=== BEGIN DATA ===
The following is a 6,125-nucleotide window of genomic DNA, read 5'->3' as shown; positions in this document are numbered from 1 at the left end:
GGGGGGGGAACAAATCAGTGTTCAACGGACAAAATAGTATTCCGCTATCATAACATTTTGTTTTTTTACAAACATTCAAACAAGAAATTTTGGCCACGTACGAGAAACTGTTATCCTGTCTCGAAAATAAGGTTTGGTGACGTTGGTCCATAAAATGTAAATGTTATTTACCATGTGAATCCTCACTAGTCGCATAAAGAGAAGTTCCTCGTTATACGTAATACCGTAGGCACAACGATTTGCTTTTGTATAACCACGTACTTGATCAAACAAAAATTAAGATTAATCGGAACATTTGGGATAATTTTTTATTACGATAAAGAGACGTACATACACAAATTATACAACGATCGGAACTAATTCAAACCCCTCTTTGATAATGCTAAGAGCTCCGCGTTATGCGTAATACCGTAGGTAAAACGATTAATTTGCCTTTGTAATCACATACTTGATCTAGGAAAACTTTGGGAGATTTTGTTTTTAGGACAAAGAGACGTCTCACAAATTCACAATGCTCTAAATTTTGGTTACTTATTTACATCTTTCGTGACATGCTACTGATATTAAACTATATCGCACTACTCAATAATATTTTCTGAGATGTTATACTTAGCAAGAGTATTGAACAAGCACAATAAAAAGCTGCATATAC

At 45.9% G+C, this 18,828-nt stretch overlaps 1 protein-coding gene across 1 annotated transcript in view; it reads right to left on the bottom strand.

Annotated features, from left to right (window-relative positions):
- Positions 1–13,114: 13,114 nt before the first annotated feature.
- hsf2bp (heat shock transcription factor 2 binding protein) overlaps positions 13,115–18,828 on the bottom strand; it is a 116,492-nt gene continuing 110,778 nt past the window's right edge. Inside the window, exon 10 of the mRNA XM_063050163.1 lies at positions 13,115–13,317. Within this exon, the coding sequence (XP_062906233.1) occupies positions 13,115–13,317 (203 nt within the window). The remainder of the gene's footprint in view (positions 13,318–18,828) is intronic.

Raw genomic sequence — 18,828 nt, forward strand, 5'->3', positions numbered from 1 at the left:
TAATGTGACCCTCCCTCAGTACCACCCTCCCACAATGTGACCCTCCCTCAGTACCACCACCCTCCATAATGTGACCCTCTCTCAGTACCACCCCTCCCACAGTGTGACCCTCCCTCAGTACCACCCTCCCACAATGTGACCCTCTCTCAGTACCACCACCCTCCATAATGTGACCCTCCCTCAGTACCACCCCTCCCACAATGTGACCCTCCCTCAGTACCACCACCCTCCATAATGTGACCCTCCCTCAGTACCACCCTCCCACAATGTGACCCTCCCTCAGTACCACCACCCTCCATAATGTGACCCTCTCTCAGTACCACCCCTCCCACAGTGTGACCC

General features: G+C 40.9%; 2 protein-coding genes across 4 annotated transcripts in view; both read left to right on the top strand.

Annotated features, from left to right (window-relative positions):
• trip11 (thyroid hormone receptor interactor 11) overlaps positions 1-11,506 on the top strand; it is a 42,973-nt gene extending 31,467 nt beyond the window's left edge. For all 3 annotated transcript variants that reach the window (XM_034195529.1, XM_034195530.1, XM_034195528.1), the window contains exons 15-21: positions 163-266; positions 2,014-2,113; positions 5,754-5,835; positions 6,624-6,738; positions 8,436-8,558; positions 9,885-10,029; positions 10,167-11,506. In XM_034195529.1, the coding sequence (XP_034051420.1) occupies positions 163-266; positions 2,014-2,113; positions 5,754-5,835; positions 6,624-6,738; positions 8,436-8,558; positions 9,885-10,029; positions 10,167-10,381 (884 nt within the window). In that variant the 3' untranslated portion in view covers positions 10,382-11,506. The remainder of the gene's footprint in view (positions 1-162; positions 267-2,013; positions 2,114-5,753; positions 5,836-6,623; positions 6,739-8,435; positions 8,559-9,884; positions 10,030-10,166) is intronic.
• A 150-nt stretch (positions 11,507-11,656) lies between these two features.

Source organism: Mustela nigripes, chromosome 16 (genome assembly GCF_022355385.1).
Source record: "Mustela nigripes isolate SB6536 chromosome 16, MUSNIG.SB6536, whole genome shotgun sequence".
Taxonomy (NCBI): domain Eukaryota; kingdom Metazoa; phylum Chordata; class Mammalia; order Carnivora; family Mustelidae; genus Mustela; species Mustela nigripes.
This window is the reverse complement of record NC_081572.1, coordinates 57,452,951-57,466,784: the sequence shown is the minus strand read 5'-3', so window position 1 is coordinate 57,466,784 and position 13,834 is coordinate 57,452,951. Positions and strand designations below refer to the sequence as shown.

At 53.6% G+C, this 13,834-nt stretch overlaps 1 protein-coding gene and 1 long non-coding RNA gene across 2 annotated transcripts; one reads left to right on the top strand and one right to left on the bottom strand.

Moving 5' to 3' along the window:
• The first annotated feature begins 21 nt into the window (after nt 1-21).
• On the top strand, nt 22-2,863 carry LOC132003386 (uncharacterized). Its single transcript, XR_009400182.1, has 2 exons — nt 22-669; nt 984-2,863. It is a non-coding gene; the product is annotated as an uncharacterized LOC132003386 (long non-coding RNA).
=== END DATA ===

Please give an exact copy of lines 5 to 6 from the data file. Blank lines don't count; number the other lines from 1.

- Positions 1–13,114: 13,114 nt before the first annotated feature.
- hsf2bp (heat shock transcription factor 2 binding protein) overlaps positions 13,115–18,828 on the bottom strand; it is a 116,492-nt gene continuing 110,778 nt past the window's right edge. Inside the window, exon 10 of the mRNA XM_063050163.1 lies at positions 13,115–13,317. Within this exon, the coding sequence (XP_062906233.1) occupies positions 13,115–13,317 (203 nt within the window). The remainder of the gene's footprint in view (positions 13,318–18,828) is intronic.